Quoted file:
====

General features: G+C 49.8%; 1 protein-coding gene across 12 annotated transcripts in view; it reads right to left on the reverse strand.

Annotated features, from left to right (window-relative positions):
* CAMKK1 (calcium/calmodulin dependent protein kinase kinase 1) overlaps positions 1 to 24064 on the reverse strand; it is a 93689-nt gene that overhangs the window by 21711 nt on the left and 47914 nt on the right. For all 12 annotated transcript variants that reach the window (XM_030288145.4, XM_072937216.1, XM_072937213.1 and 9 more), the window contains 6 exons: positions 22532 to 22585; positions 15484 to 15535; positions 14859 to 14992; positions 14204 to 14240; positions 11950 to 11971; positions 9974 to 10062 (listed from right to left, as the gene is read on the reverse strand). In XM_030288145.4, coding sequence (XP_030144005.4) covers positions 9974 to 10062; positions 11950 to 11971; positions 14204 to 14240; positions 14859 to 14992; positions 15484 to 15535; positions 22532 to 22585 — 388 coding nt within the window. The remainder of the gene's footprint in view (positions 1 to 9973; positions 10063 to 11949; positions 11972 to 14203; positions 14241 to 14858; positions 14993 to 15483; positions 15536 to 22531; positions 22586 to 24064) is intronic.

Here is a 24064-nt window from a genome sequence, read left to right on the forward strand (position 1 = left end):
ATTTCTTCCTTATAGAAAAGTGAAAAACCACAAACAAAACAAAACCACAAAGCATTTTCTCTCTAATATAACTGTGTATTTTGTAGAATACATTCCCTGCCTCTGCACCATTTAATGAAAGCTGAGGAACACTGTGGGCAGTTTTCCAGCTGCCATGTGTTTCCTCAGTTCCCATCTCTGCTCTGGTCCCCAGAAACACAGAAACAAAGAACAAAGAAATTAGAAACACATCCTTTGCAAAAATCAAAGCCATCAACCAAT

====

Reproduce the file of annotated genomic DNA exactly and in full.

General features: G+C 49.8%; 1 protein-coding gene across 12 annotated transcripts in view; it reads right to left on the reverse strand.

Annotated features, from left to right (window-relative positions):
* CAMKK1 (calcium/calmodulin dependent protein kinase kinase 1) overlaps positions 1 to 24064 on the reverse strand; it is a 93689-nt gene that overhangs the window by 21711 nt on the left and 47914 nt on the right. For all 12 annotated transcript variants that reach the window (XM_030288145.4, XM_072937216.1, XM_072937213.1 and 9 more), the window contains 6 exons: positions 22532 to 22585; positions 15484 to 15535; positions 14859 to 14992; positions 14204 to 14240; positions 11950 to 11971; positions 9974 to 10062 (listed from right to left, as the gene is read on the reverse strand). In XM_030288145.4, coding sequence (XP_030144005.4) covers positions 9974 to 10062; positions 11950 to 11971; positions 14204 to 14240; positions 14859 to 14992; positions 15484 to 15535; positions 22532 to 22585 — 388 coding nt within the window. The remainder of the gene's footprint in view (positions 1 to 9973; positions 10063 to 11949; positions 11972 to 14203; positions 14241 to 14858; positions 14993 to 15483; positions 15536 to 22531; positions 22586 to 24064) is intronic.

Here is a 24064-nt window from a genome sequence, read left to right on the forward strand (position 1 = left end):
ATTTCTTCCTTATAGAAAAGTGAAAAACCACAAACAAAACAAAACCACAAAGCATTTTCTCTCTAATATAACTGTGTATTTTGTAGAATACATTCCCTGCCTCTGCACCATTTAATGAAAGCTGAGGAACACTGTGGGCAGTTTTCCAGCTGCCATGTGTTTCCTCAGTTCCCATCTCTGCTCTGGTCCCCAGAAACACAGAAACAAAGAACAAAGAAATTAGAAACACATCCTTTGCAAAAATCAAAGCCATCAACCAAT